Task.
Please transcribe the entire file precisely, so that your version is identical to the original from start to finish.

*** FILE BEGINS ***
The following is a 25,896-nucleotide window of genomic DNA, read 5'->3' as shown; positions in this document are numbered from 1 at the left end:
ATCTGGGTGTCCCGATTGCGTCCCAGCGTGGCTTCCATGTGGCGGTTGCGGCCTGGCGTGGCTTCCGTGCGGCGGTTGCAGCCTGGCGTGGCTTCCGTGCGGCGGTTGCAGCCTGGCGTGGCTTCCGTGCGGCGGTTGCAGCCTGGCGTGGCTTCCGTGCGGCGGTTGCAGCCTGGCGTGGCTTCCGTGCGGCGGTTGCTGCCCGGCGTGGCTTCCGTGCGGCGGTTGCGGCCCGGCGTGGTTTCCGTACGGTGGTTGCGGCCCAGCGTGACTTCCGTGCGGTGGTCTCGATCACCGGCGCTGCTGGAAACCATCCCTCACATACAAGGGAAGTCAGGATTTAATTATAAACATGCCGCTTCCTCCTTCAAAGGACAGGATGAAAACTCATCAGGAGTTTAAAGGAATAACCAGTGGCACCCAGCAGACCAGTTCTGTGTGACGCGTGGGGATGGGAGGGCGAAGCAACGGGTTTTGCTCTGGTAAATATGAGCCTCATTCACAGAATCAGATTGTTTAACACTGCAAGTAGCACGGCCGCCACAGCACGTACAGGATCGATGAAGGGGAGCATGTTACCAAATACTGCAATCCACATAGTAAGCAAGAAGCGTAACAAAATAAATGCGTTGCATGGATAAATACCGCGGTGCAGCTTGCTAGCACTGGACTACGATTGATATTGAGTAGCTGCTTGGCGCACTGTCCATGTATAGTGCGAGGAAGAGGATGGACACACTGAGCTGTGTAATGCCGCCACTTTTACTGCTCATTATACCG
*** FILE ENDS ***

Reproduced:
The following is a 25,896-nucleotide window of genomic DNA, read 5'->3' as shown; positions in this document are numbered from 1 at the left end:
ATCTGGGTGTCCCGATTGCGTCCCAGCGTGGCTTCCATGTGGCGGTTGCGGCCTGGCGTGGCTTCCGTGCGGCGGTTGCAGCCTGGCGTGGCTTCCGTGCGGCGGTTGCAGCCTGGCGTGGCTTCCGTGCGGCGGTTGCAGCCTGGCGTGGCTTCCGTGCGGCGGTTGCAGCCTGGCGTGGCTTCCGTGCGGCGGTTGCTGCCCGGCGTGGCTTCCGTGCGGCGGTTGCGGCCCGGCGTGGTTTCCGTACGGTGGTTGCGGCCCAGCGTGACTTCCGTGCGGTGGTCTCGATCACCGGCGCTGCTGGAAACCATCCCTCACATACAAGGGAAGTCAGGATTTAATTATAAACATGCCGCTTCCTCCTTCAAAGGACAGGATGAAAACTCATCAGGAGTTTAAAGGAATAACCAGTGGCACCCAGCAGACCAGTTCTGTGTGACGCGTGGGGATGGGAGGGCGAAGCAACGGGTTTTGCTCTGGTAAATATGAGCCTCATTCACAGAATCAGATTGTTTAACACTGCAAGTAGCACGGCCGCCACAGCACGTACAGGATCGATGAAGGGGAGCATGTTACCAAATACTGCAATCCACATAGTAAGCAAGAAGCGTAACAAAATAAATGCGTTGCATGGATAAATACCGCGGTGCAGCTTGCTAGCACTGGACTACGATTGATATTGAGTAGCTGCTTGGCGCACTGTCCATGTATAGTGCGAGGAAGAGGATGGACACACTGAGCTGTGTAATGCCGCCACTTTTACTGCTCATTATACCG